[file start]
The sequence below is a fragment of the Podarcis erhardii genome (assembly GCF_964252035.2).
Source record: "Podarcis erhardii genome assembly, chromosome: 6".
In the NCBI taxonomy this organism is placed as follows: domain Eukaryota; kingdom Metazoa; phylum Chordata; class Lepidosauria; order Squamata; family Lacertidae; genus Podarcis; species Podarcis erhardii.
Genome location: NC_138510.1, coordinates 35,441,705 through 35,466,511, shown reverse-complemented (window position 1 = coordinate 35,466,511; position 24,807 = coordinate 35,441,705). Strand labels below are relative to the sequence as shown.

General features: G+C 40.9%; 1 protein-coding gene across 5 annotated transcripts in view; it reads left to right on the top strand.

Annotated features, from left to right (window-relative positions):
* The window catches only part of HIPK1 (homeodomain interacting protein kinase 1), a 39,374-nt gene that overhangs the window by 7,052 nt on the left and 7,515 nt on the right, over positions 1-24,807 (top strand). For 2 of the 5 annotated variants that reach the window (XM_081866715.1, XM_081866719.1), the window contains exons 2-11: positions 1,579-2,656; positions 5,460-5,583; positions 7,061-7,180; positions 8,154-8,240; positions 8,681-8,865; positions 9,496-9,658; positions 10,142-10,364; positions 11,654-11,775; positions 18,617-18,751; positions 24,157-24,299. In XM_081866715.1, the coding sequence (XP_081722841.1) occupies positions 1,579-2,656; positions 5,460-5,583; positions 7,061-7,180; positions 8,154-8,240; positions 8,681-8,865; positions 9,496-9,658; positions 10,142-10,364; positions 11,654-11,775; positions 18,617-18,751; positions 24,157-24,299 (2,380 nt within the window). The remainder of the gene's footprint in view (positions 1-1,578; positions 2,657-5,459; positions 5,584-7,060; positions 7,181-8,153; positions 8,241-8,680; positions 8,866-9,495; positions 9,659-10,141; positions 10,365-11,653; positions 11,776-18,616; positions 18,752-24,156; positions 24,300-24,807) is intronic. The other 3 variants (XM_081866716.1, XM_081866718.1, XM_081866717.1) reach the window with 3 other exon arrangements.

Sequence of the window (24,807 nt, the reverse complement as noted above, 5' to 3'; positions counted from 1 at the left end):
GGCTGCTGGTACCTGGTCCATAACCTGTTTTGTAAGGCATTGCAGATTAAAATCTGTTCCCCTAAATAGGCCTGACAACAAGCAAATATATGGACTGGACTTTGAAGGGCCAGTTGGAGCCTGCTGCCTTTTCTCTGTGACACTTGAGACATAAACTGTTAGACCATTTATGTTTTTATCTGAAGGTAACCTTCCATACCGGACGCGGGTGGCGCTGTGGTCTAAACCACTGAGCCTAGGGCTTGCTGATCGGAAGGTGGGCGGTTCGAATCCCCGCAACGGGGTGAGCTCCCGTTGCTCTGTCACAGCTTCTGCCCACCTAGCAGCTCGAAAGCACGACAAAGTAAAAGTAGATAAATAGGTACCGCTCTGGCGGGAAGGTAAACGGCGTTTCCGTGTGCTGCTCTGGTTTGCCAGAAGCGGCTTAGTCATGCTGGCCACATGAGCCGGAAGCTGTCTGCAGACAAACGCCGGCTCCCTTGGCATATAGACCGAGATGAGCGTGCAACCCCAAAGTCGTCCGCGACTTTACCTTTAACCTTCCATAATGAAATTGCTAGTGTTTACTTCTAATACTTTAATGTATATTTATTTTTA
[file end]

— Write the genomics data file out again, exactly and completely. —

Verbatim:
The sequence below is a fragment of the Podarcis erhardii genome (assembly GCF_964252035.2).
Source record: "Podarcis erhardii genome assembly, chromosome: 6".
In the NCBI taxonomy this organism is placed as follows: domain Eukaryota; kingdom Metazoa; phylum Chordata; class Lepidosauria; order Squamata; family Lacertidae; genus Podarcis; species Podarcis erhardii.
Genome location: NC_138510.1, coordinates 35,441,705 through 35,466,511, shown reverse-complemented (window position 1 = coordinate 35,466,511; position 24,807 = coordinate 35,441,705). Strand labels below are relative to the sequence as shown.

General features: G+C 40.9%; 1 protein-coding gene across 5 annotated transcripts in view; it reads left to right on the top strand.

Annotated features, from left to right (window-relative positions):
* The window catches only part of HIPK1 (homeodomain interacting protein kinase 1), a 39,374-nt gene that overhangs the window by 7,052 nt on the left and 7,515 nt on the right, over positions 1-24,807 (top strand). For 2 of the 5 annotated variants that reach the window (XM_081866715.1, XM_081866719.1), the window contains exons 2-11: positions 1,579-2,656; positions 5,460-5,583; positions 7,061-7,180; positions 8,154-8,240; positions 8,681-8,865; positions 9,496-9,658; positions 10,142-10,364; positions 11,654-11,775; positions 18,617-18,751; positions 24,157-24,299. In XM_081866715.1, the coding sequence (XP_081722841.1) occupies positions 1,579-2,656; positions 5,460-5,583; positions 7,061-7,180; positions 8,154-8,240; positions 8,681-8,865; positions 9,496-9,658; positions 10,142-10,364; positions 11,654-11,775; positions 18,617-18,751; positions 24,157-24,299 (2,380 nt within the window). The remainder of the gene's footprint in view (positions 1-1,578; positions 2,657-5,459; positions 5,584-7,060; positions 7,181-8,153; positions 8,241-8,680; positions 8,866-9,495; positions 9,659-10,141; positions 10,365-11,653; positions 11,776-18,616; positions 18,752-24,156; positions 24,300-24,807) is intronic. The other 3 variants (XM_081866716.1, XM_081866718.1, XM_081866717.1) reach the window with 3 other exon arrangements.

Sequence of the window (24,807 nt, the reverse complement as noted above, 5' to 3'; positions counted from 1 at the left end):
GGCTGCTGGTACCTGGTCCATAACCTGTTTTGTAAGGCATTGCAGATTAAAATCTGTTCCCCTAAATAGGCCTGACAACAAGCAAATATATGGACTGGACTTTGAAGGGCCAGTTGGAGCCTGCTGCCTTTTCTCTGTGACACTTGAGACATAAACTGTTAGACCATTTATGTTTTTATCTGAAGGTAACCTTCCATACCGGACGCGGGTGGCGCTGTGGTCTAAACCACTGAGCCTAGGGCTTGCTGATCGGAAGGTGGGCGGTTCGAATCCCCGCAACGGGGTGAGCTCCCGTTGCTCTGTCACAGCTTCTGCCCACCTAGCAGCTCGAAAGCACGACAAAGTAAAAGTAGATAAATAGGTACCGCTCTGGCGGGAAGGTAAACGGCGTTTCCGTGTGCTGCTCTGGTTTGCCAGAAGCGGCTTAGTCATGCTGGCCACATGAGCCGGAAGCTGTCTGCAGACAAACGCCGGCTCCCTTGGCATATAGACCGAGATGAGCGTGCAACCCCAAAGTCGTCCGCGACTTTACCTTTAACCTTCCATAATGAAATTGCTAGTGTTTACTTCTAATACTTTAATGTATATTTATTTTTA